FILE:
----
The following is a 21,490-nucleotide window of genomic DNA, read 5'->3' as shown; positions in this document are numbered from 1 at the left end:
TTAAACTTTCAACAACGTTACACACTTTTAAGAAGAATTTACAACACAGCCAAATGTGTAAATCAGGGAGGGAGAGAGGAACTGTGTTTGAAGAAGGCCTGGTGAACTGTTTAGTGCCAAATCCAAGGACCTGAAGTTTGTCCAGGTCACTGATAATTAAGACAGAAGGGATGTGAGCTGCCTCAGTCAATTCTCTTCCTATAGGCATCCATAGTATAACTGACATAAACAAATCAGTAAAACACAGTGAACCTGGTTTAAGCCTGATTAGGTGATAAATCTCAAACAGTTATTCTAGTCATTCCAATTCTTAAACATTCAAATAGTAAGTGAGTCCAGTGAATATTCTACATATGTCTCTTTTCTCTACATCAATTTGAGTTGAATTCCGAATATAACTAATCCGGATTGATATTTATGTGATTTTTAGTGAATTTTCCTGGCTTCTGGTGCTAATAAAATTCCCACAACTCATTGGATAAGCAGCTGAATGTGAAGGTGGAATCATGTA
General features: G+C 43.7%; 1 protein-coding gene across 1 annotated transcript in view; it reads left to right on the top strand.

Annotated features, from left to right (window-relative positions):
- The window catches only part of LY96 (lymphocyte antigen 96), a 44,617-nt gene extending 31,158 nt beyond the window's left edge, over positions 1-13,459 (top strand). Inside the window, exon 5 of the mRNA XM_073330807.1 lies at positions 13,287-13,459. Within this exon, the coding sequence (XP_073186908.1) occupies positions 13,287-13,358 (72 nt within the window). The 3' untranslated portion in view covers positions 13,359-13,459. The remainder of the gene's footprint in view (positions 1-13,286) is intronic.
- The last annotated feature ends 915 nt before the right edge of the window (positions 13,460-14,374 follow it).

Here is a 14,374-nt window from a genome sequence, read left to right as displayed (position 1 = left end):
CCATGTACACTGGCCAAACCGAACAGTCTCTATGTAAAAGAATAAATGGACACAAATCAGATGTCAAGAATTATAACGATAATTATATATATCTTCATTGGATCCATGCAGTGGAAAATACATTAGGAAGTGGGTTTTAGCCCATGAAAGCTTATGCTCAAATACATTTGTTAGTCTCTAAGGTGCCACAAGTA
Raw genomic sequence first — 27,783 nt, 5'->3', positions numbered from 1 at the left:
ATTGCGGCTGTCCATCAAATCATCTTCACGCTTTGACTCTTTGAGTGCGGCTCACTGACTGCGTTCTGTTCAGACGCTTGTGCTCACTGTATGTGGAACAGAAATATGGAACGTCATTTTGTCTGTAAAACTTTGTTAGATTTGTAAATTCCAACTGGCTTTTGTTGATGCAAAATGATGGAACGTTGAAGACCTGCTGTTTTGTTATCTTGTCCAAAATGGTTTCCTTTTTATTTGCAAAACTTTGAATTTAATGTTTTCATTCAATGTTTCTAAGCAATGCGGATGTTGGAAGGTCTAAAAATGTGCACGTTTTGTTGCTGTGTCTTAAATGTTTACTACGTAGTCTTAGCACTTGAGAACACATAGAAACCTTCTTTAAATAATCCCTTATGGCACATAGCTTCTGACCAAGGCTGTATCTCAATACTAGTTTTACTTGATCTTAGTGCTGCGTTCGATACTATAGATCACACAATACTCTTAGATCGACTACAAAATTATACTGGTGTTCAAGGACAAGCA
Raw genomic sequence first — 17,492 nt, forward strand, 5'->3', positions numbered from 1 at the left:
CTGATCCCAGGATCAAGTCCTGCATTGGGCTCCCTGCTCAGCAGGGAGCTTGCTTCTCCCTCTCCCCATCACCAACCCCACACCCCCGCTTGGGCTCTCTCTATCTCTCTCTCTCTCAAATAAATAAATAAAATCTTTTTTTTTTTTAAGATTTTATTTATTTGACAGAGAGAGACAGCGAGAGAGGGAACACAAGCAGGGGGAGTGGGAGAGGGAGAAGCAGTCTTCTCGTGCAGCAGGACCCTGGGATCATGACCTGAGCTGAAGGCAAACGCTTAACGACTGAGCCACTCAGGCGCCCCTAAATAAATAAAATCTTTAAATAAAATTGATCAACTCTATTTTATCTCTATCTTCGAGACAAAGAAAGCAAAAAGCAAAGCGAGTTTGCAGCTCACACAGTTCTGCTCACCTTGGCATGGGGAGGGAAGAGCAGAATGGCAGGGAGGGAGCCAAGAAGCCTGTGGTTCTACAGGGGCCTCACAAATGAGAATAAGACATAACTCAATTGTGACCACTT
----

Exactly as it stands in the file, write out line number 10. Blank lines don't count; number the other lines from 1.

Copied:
ATTGCGGCTGTCCATCAAATCATCTTCACGCTTTGACTCTTTGAGTGCGGCTCACTGACTGCGTTCTGTTCAGACGCTTGTGCTCACTGTATGTGGAACAGAAATATGGAACGTCATTTTGTCTGTAAAACTTTGTTAGATTTGTAAATTCCAACTGGCTTTTGTTGATGCAAAATGATGGAACGTTGAAGACCTGCTGTTTTGTTATCTTGTCCAAAATGGTTTCCTTTTTATTTGCAAAACTTTGAATTTAATGTTTTCATTCAATGTTTCTAAGCAATGCGGATGTTGGAAGGTCTAAAAATGTGCACGTTTTGTTGCTGTGTCTTAAATGTTTACTACGTAGTCTTAGCACTTGAGAACACATAGAAACCTTCTTTAAATAATCCCTTATGGCACATAGCTTCTGACCAAGGCTGTATCTCAATACTAGTTTTACTTGATCTTAGTGCTGCGTTCGATACTATAGATCACACAATACTCTTAGATCGACTACAAAATTATACTGGTGTTCAAGGACAAGCA